A breast cancer drug to fight fungal disease?

February 11, 2014

The drug tamoxifen appears to kill a fungus associated with a deadly brain infection that afflicts HIV/AIDS patients, according to a University of Rochester study published online today by mBio, the journal of the American Society for Microbiology.

The findings, by Damian J. Krysan, M.D., Ph.D., associate professor of Pediatrics and Microbiology and Immunology at the UR School of Medicine and Dentistry, point to an example of Rochester researchers looking to repurpose older drugs by discovering new applications for secondary properties of the drug. In this case, investigators found that tamoxifen can interfere with a protein, calmodulin, allowing it to kill the cryptocuccus germ. Making modifications to tamoxifen in the laboratory also boosted its ability to work as an anti-fungal.

Cryptococcus is responsible for about 1 million new infections and 620,000 annual deaths worldwide. It appears in the brain as either pneumonia or meningoencephalitis. No substantial improvements in treatment have occurred in a half-century.

Additional animal experiments are needed, Krysan said, before scientists can design clinical trials or develop new anti-cryptococcal drugs based on the tamoxifen findings. Meanwhile, a group of cancer researchers led by Mark Noble, Ph.D., professor of Biomedical Genetics at the University of Rochester, has shown with preclinical data that tamoxifen - which is usually prescribed to treat early-stage, less-aggressive breast cancer in premenopausal women - might also work for more aggressive, triple-negative disease, or on brain cancer.
-end-
Krysan's research was funded by the National Institute of Allergy and Infectious Disease.

University of Rochester Medical Center

Related Brain Articles from Brightsurf:

Glioblastoma nanomedicine crosses into brain in mice, eradicates recurring brain cancer
A new synthetic protein nanoparticle capable of slipping past the nearly impermeable blood-brain barrier in mice could deliver cancer-killing drugs directly to malignant brain tumors, new research from the University of Michigan shows.

Children with asymptomatic brain bleeds as newborns show normal brain development at age 2
A study by UNC researchers finds that neurodevelopmental scores and gray matter volumes at age two years did not differ between children who had MRI-confirmed asymptomatic subdural hemorrhages when they were neonates, compared to children with no history of subdural hemorrhage.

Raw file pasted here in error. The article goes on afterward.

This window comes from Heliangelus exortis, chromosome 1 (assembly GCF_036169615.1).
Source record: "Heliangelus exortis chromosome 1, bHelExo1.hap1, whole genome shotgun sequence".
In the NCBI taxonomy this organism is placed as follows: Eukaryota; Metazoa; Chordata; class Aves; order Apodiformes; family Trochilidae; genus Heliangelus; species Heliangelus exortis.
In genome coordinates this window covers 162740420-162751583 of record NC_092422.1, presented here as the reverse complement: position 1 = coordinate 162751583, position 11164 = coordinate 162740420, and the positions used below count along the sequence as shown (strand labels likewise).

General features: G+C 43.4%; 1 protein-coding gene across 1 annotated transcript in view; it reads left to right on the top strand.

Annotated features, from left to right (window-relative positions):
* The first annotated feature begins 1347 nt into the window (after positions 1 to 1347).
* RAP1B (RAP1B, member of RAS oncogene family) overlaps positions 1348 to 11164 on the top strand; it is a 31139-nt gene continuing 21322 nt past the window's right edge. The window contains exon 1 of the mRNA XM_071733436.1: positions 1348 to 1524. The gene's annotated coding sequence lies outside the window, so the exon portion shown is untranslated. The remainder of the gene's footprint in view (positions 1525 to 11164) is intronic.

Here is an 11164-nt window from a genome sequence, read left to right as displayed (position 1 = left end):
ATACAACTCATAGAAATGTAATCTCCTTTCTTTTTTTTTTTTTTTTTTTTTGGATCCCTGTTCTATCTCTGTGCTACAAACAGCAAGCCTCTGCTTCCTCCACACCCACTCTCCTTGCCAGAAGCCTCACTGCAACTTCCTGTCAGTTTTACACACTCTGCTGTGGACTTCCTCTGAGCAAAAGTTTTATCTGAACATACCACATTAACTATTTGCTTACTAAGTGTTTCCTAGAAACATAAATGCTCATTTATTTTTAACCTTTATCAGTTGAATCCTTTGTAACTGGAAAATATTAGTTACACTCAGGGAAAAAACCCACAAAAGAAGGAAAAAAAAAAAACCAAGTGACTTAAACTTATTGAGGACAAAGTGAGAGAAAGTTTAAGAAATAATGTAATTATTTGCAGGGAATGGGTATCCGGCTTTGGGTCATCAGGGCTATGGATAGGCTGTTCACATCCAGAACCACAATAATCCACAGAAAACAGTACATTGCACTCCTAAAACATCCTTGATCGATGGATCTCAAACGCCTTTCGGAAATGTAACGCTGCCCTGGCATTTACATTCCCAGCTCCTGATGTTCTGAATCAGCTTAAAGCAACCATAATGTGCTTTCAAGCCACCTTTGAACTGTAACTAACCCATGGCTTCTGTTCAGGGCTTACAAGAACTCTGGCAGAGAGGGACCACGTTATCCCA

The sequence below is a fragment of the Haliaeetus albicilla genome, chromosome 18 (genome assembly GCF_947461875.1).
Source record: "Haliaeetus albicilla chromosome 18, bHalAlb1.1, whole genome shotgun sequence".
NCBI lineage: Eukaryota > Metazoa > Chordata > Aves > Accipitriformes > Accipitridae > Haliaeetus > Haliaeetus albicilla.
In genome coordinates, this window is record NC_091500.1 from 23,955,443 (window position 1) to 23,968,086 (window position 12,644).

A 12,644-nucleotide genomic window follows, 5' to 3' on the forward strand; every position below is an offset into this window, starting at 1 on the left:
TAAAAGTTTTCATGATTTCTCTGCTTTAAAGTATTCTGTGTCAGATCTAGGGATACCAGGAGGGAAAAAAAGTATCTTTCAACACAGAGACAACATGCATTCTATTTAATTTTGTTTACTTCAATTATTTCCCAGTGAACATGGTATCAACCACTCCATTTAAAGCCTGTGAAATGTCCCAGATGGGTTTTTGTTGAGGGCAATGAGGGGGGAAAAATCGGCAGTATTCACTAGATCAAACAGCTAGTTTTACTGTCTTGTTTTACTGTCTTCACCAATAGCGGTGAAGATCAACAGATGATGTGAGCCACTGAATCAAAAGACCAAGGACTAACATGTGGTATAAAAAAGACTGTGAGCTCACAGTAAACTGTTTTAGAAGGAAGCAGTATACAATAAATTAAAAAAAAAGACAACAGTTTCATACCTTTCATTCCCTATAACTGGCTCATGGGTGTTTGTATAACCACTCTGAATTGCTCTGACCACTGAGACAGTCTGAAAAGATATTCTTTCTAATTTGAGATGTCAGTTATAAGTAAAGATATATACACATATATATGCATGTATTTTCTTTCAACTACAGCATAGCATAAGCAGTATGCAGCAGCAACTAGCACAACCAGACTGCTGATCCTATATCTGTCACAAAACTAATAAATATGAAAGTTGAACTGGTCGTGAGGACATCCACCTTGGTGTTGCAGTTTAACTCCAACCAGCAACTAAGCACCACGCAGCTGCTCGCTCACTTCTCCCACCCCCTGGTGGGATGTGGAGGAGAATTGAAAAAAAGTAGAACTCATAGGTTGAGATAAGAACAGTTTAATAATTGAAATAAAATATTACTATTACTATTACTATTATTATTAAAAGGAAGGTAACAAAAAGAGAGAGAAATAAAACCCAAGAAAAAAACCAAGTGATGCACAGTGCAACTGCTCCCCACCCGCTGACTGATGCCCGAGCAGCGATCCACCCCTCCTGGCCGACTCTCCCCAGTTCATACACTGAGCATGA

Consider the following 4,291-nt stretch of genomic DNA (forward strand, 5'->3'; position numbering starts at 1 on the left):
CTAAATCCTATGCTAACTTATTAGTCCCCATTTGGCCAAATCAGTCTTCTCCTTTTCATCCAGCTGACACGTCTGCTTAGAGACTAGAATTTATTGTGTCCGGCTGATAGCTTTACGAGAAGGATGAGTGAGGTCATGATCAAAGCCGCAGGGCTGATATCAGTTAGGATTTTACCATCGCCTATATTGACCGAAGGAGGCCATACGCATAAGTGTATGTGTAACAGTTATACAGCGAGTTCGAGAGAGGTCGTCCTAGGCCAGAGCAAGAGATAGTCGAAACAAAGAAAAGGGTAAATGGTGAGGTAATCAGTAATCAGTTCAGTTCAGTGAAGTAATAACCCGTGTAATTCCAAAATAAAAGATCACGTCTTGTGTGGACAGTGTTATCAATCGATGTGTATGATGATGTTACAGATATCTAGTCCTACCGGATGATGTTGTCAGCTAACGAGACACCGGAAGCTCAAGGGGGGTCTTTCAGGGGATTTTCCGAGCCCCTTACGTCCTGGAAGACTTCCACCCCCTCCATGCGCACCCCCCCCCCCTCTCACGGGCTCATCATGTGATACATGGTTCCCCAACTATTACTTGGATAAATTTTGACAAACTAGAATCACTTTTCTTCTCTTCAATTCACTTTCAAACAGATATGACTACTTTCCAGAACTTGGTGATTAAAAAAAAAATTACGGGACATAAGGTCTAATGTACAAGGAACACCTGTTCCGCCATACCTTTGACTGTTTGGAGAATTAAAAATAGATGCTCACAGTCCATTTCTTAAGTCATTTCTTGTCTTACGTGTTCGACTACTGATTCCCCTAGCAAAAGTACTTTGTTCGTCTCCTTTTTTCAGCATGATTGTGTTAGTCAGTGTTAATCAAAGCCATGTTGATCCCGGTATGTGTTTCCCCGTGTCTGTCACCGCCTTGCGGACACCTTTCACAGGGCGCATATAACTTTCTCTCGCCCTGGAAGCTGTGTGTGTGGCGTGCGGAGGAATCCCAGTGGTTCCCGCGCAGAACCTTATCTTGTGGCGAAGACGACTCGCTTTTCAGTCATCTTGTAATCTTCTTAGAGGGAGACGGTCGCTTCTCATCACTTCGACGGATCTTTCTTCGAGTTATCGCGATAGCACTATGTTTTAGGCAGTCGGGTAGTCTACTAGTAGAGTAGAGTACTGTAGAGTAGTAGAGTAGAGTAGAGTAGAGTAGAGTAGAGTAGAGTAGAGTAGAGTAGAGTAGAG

New model of human brain 'conversations' could inform research on brain disease, cognition
A team of Indiana University neuroscientists has built a new model of human brain networks that sheds light on how the brain functions.

Human brain size gene triggers bigger brain in monkeys
Dresden and Japanese researchers show that a human-specific gene causes a larger neocortex in the common marmoset, a non-human primate.

Unique insight into development of the human brain: Model of the early embryonic brain
Stem cell researchers from the University of Copenhagen have designed a model of an early embryonic brain.

An optical brain-to-brain interface supports information exchange for locomotion control
Chinese researchers established an optical BtBI that supports rapid information transmission for precise locomotion control, thus providing a proof-of-principle demonstration of fast BtBI for real-time behavioral control.

Transplanting human nerve cells into a mouse brain reveals how they wire into brain circuits
A team of researchers led by Pierre Vanderhaeghen and Vincent Bonin (VIB-KU Leuven, Université libre de Bruxelles and NERF) showed how human nerve cells can develop at their own pace, and form highly precise connections with the surrounding mouse brain cells.

Brain scans reveal how the human brain compensates when one hemisphere is removed
Researchers studying six adults who had one of their brain hemispheres removed during childhood to reduce epileptic seizures found that the remaining half of the brain formed unusually strong connections between different functional brain networks, which potentially help the body to function as if the brain were intact.

Alcohol byproduct contributes to brain chemistry changes in specific brain regions
Study of mouse models provides clear implications for new targets to treat alcohol use disorder and fetal alcohol syndrome.

Scientists predict the areas of the brain to stimulate transitions between different brain states
Using a computer model of the brain, Gustavo Deco, director of the Center for Brain and Cognition, and Josephine Cruzat, a member of his team, together with a group of international collaborators, have developed an innovative method published in Proceedings of the National Academy of Sciences on Sept.

Read More: Brain News and Brain Current Events
Brightsurf.com is a participant in the Amazon Services LLC Associates Program, an affiliate advertising program designed to provide a means for sites to earn advertising fees by advertising and linking to Amazon.com.